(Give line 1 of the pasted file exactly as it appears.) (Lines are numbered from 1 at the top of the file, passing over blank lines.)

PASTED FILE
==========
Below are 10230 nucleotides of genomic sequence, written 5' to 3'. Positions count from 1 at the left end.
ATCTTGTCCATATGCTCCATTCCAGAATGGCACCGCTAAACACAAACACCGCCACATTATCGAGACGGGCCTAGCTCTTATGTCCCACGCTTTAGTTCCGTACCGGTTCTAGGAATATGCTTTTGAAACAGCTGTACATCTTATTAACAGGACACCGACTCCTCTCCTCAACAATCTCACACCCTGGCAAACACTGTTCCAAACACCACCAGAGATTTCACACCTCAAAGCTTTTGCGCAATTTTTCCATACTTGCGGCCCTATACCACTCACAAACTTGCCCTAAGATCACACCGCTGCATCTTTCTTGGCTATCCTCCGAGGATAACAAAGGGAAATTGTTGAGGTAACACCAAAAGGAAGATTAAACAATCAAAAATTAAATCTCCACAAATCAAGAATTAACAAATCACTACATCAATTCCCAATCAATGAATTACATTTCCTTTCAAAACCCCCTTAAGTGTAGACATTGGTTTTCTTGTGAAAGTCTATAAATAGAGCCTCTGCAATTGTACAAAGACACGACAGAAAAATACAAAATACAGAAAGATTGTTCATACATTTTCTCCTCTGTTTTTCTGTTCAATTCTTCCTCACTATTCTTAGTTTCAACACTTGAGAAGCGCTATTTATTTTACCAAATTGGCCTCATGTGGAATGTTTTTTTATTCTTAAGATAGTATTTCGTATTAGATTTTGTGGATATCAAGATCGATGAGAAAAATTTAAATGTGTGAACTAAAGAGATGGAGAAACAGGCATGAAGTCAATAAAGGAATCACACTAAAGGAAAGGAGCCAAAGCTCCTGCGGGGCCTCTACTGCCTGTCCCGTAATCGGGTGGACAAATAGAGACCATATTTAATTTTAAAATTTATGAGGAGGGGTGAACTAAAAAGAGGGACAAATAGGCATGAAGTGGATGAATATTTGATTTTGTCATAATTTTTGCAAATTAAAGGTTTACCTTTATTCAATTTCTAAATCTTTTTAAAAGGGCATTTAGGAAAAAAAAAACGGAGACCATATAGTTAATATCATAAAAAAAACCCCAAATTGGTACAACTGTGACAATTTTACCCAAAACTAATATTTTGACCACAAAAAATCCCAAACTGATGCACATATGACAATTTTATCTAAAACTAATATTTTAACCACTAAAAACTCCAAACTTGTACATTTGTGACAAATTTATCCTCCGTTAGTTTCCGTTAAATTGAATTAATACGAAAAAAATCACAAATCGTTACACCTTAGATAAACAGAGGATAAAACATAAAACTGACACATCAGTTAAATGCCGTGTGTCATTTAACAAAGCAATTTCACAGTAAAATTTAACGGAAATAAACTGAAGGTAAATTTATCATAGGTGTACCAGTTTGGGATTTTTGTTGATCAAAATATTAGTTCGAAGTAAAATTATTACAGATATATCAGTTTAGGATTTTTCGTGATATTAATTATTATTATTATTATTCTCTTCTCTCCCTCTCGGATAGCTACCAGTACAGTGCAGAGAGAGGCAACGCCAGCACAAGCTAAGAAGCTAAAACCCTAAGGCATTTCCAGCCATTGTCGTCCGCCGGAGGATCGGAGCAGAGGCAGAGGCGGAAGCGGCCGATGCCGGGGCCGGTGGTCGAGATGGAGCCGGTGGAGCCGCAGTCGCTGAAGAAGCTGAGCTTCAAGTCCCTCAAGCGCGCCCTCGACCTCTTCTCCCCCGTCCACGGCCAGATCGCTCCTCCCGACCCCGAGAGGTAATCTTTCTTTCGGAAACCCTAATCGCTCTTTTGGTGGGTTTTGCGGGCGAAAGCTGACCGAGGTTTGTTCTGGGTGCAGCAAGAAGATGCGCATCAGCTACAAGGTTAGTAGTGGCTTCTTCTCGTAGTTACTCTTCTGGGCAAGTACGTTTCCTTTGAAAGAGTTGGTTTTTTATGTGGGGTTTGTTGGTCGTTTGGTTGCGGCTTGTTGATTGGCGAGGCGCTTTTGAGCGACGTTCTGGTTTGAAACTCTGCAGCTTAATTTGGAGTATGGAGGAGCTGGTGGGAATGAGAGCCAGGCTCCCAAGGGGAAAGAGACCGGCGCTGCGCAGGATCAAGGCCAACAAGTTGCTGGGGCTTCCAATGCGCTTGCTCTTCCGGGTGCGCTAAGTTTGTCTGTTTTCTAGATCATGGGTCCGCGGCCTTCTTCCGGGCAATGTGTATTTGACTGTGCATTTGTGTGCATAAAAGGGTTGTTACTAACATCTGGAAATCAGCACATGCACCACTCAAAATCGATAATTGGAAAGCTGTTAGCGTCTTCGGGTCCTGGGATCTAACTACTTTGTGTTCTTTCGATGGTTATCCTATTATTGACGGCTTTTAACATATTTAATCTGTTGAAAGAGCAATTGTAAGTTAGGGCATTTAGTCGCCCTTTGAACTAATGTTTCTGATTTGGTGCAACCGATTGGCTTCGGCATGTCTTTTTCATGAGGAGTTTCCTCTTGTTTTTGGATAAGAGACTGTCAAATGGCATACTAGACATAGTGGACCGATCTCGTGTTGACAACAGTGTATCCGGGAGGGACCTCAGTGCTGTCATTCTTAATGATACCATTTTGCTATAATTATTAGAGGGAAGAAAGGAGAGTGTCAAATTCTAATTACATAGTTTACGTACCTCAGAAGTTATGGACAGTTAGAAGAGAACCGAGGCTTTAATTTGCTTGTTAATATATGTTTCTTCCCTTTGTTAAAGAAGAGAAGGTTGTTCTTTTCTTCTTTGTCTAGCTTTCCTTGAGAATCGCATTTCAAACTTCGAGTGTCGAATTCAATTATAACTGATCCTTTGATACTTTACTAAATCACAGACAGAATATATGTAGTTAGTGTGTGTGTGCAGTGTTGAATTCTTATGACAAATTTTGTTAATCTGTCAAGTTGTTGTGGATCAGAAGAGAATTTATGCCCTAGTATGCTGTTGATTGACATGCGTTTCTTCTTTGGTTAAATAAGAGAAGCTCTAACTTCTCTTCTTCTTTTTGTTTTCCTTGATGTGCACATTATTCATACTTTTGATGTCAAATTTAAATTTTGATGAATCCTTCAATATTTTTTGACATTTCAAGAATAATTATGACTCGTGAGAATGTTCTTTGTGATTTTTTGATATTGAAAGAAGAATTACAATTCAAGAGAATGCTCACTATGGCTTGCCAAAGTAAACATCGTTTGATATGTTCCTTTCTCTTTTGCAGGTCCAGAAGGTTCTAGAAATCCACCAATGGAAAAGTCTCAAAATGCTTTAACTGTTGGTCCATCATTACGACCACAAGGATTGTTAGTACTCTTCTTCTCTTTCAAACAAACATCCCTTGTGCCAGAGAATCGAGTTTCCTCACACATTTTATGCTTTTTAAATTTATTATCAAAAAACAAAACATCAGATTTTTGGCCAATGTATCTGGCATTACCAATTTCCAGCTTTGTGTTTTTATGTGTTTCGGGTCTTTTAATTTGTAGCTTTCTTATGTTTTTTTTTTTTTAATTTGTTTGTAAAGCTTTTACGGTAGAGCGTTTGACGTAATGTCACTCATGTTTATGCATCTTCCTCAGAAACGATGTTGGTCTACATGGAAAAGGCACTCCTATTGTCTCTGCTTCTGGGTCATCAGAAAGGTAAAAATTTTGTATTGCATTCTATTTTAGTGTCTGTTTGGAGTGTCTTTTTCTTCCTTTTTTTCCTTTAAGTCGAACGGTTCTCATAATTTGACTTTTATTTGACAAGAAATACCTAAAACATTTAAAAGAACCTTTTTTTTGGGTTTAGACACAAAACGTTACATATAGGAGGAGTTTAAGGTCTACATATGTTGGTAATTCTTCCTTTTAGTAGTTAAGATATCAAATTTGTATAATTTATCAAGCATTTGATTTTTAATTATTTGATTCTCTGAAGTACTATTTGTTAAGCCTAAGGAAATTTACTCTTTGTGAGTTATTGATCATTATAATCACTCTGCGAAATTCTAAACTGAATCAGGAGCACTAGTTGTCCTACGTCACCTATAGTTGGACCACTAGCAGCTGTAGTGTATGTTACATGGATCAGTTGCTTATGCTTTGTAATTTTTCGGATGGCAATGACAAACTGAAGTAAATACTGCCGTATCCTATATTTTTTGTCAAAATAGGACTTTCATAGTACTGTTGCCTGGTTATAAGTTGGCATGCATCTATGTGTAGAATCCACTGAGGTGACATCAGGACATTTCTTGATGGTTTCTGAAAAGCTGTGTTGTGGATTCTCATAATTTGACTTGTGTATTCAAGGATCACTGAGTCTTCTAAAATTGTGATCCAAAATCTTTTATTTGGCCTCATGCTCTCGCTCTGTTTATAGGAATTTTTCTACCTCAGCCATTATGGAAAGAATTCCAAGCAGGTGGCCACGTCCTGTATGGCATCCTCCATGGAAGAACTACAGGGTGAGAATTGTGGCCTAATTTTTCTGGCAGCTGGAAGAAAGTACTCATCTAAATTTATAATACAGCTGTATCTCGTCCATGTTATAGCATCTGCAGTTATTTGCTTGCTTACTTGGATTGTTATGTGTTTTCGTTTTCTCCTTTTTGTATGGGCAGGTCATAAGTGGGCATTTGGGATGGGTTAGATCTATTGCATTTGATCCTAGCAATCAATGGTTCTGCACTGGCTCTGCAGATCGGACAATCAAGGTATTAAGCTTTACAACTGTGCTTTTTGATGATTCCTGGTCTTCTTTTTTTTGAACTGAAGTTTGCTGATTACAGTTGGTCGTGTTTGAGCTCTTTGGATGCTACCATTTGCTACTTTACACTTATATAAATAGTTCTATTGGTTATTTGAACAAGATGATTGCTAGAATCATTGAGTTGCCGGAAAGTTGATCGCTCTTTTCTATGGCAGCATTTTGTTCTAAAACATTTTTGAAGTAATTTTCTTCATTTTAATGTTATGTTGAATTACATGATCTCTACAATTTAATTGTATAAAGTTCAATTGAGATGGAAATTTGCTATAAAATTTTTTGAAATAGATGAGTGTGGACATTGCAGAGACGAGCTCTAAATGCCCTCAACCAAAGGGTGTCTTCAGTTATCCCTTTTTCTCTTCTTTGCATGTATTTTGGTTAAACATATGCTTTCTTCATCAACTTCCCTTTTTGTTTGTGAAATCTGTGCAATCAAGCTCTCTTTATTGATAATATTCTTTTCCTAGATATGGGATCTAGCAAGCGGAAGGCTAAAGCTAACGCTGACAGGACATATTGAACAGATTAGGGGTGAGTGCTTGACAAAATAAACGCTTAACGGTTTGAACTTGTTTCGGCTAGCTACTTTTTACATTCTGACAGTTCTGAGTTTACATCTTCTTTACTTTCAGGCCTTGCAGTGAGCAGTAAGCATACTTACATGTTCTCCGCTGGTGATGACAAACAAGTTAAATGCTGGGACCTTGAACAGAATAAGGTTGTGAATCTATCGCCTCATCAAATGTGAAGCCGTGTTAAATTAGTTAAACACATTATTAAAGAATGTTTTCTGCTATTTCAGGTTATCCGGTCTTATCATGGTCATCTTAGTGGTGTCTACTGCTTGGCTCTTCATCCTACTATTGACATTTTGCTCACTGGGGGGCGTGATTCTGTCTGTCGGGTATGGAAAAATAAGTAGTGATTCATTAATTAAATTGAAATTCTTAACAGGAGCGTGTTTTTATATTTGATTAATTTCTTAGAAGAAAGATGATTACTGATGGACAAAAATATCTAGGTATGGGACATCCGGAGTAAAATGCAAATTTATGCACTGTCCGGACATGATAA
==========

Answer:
Below are 10230 nucleotides of genomic sequence, written 5' to 3'. Positions count from 1 at the left end.